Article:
In almost every respect Pan Am was a picture of conservatism. This was most visible in their livery which since 1958 had featured the Globe on the tail and had stayed virtually unchanged throughout the 1960s and 1970s. The introduction of the 747 had seen the Pan American name shortened to Pan Am however the rest of the livery was unaltered and didn't fit the 747 well with the tiny titles. In 1976 this had been rectified with larger titling and a modified slanting flag however it was still effectively the same scheme introduced on the first 707s. Into the 1980s and it was finally time for a change...
Pan Am had somehow managed to dig itself out of the hole it had created with its huge 747 order and the shock of the early 70s oil crisis and during the late 1970s was even turning a profit. This didn't last long though due to the ill-fated buyout of National in 1980, which was a disaster that the airline would never recover from. Still in 1982 Pan Am took some timeout from its mounting issues and started looking for a new scheme. As several of the US majors had done already (United, Continental and TWA) and would do so in the future (Northwest) they decided to test out some new livery variants on actual in service aircraft.
Two different schemes were trialled from 1982 onwards both with substantially larger fuselage titles and a thicker cheatline.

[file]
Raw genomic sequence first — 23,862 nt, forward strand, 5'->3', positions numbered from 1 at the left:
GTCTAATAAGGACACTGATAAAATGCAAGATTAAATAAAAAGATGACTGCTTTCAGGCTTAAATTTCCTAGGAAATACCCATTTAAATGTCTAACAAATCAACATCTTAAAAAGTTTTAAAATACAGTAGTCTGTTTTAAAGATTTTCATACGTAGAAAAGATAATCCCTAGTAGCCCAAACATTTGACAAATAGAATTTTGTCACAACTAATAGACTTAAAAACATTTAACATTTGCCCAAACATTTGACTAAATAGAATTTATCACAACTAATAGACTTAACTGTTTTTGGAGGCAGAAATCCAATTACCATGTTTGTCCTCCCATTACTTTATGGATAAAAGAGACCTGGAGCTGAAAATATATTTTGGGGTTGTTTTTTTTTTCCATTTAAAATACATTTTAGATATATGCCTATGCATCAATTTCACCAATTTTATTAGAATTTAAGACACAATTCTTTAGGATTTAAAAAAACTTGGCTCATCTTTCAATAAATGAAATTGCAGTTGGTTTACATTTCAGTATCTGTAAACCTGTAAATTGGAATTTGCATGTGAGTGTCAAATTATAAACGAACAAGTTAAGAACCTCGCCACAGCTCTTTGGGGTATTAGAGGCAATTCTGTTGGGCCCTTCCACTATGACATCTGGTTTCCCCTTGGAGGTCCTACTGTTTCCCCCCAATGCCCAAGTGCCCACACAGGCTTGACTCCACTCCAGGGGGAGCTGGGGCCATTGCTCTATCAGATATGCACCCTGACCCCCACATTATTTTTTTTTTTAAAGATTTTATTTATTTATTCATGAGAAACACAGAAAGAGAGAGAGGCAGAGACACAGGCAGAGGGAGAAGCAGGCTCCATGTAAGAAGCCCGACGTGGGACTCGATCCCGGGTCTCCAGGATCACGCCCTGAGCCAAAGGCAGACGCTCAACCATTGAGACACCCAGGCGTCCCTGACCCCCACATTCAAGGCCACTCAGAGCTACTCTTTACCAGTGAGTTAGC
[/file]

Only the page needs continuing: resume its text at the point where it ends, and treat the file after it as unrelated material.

The version worn by N735PA ‘Clipper Spark of the Ocean’ only, had such large titles that they broke the cheatline whereas that worn by N724PA and N748PA had an unbroken cheatline. N735PA wore her colours at least until august 1987 by which time the final Billboard scheme was three years old. This frame had been leased to Eastern from Nov 1970 until April 1972. In 1992 she was converted to a freighter and became VR-HKB with Air Hong Kong. She joined Polar Air Cargo in 1993 but was stored from 1995.
The version worn by N748PA ‘Clipper Crest of the Wave’, and also N724PA, had an unbroken cheatline and larger titles. N748PA wore her colours at least until August 1989 by which time the final Billboard scheme was five years old and Pan An was effectively out of time. This frame served her entire career with Pan Am and though it seemed she might be scheduled for a freighter conversion she was instead parted out from August 1993 onwards.
On the livery front Pan Am, for once overcame its conservatism and, opted to ditch the cheatline and go full Billboard in 1984. An iconic scheme that sadly never graced a 747-400, MD-11 or A340.
I'm Richard Stretton: a fan of classic airliners and airlines who enjoys exploring their history through my collection of die-cast airliners. If you enjoy the site please donate whatever you can to help keep it running: